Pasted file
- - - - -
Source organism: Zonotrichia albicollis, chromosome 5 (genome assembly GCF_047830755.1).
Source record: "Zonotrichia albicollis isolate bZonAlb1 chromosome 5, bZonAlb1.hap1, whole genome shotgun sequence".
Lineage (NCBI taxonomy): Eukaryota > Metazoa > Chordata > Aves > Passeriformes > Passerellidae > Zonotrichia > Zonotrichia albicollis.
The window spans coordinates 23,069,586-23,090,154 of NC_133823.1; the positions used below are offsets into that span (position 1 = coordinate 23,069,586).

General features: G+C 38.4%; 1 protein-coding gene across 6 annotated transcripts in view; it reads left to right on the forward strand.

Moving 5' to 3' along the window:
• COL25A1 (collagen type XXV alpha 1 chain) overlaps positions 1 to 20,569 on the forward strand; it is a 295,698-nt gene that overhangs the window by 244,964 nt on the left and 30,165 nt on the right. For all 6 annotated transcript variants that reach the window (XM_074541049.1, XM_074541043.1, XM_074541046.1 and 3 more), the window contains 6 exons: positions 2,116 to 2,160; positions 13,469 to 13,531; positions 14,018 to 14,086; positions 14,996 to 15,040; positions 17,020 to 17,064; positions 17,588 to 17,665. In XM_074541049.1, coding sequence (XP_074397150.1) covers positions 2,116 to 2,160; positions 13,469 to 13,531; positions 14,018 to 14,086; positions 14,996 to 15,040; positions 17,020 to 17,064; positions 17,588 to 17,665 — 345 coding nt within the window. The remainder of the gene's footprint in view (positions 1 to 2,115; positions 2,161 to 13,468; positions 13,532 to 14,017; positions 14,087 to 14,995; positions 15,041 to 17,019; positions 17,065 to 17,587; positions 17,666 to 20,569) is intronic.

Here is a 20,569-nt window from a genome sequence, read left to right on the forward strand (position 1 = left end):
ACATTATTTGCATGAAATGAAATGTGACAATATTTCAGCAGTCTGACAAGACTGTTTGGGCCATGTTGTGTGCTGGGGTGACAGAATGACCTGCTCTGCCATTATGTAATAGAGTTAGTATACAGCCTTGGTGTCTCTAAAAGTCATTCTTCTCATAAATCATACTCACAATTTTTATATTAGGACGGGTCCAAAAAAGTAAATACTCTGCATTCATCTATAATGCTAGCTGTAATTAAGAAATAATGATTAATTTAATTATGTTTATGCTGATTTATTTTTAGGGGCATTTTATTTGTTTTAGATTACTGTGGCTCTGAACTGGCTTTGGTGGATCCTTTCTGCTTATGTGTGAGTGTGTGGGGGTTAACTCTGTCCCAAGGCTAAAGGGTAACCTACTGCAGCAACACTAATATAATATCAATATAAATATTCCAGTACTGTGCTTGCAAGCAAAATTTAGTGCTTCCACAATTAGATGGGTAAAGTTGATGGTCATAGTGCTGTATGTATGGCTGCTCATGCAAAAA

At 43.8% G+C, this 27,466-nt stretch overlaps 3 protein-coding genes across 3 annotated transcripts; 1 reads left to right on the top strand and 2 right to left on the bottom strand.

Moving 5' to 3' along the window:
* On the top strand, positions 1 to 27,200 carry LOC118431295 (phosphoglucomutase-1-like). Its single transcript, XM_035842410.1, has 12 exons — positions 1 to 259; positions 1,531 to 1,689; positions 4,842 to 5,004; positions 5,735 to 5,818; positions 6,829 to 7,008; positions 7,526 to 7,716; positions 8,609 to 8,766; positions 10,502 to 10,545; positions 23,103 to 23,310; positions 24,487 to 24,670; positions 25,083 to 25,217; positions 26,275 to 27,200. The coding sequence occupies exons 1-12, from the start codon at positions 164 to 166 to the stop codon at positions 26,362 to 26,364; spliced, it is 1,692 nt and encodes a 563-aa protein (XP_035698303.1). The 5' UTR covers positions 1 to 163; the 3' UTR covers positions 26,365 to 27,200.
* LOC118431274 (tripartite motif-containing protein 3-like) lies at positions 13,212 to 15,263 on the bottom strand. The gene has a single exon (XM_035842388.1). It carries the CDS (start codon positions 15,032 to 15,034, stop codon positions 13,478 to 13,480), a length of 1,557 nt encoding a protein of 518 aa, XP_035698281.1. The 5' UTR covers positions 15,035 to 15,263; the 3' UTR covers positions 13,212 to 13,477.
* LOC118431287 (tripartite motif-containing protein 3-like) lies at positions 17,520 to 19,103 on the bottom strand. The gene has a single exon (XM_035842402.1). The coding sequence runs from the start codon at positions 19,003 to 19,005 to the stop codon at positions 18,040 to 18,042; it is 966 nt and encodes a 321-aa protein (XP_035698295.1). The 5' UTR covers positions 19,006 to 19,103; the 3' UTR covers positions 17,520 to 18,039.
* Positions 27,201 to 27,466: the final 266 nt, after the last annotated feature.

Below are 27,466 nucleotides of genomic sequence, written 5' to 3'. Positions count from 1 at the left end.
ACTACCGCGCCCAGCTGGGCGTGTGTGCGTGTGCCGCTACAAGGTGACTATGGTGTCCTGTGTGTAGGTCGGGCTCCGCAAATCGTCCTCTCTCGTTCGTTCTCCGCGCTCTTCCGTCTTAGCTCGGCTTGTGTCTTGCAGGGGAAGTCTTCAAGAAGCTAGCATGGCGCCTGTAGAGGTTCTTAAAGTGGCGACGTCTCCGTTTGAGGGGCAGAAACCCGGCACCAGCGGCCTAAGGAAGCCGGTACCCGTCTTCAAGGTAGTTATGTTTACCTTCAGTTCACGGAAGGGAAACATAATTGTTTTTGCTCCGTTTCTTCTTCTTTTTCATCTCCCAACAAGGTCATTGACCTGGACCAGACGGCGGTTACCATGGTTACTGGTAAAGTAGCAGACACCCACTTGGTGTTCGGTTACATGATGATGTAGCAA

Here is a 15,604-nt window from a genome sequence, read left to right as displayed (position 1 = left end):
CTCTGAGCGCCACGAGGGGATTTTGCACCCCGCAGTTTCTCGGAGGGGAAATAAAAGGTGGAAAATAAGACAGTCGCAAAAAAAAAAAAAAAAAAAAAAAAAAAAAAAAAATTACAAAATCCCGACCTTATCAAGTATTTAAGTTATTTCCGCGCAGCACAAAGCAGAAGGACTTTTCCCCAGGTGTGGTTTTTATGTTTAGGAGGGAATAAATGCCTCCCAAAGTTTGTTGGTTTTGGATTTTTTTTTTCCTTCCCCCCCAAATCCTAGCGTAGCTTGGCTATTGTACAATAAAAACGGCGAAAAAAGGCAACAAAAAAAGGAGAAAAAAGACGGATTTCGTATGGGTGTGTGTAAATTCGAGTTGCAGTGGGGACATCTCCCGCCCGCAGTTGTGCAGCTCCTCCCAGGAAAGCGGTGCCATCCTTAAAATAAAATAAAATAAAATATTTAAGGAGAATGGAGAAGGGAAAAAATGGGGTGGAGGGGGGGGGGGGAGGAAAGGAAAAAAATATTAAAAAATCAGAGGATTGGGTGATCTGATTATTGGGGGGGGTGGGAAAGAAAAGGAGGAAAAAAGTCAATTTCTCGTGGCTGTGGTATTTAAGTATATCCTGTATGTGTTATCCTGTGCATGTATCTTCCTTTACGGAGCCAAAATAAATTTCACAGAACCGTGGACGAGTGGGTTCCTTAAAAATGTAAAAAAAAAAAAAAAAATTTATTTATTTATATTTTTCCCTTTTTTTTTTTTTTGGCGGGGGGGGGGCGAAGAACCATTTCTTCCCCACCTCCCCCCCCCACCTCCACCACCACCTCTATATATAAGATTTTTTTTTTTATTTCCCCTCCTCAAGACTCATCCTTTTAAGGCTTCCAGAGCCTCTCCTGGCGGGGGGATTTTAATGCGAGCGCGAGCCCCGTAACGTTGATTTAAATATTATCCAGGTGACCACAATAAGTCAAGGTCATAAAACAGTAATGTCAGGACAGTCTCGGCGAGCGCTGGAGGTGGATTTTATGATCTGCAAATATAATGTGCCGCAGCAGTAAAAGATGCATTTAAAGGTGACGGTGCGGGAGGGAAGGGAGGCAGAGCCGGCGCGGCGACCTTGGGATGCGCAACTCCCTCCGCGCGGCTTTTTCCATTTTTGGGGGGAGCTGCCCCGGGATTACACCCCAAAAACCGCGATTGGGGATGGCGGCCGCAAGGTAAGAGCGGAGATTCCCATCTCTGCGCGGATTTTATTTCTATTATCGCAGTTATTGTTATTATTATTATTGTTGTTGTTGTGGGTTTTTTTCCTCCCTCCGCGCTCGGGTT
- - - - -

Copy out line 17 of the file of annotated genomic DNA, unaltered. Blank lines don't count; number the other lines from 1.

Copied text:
ACTACCGCGCCCAGCTGGGCGTGTGTGCGTGTGCCGCTACAAGGTGACTATGGTGTCCTGTGTGTAGGTCGGGCTCCGCAAATCGTCCTCTCTCGTTCGTTCTCCGCGCTCTTCCGTCTTAGCTCGGCTTGTGTCTTGCAGGGGAAGTCTTCAAGAAGCTAGCATGGCGCCTGTAGAGGTTCTTAAAGTGGCGACGTCTCCGTTTGAGGGGCAGAAACCCGGCACCAGCGGCCTAAGGAAGCCGGTACCCGTCTTCAAGGTAGTTATGTTTACCTTCAGTTCACGGAAGGGAAACATAATTGTTTTTGCTCCGTTTCTTCTTCTTTTTCATCTCCCAACAAGGTCATTGACCTGGACCAGACGGCGGTTACCATGGTTACTGGTAAAGTAGCAGACACCCACTTGGTGTTCGGTTACATGATGATGTAGCAA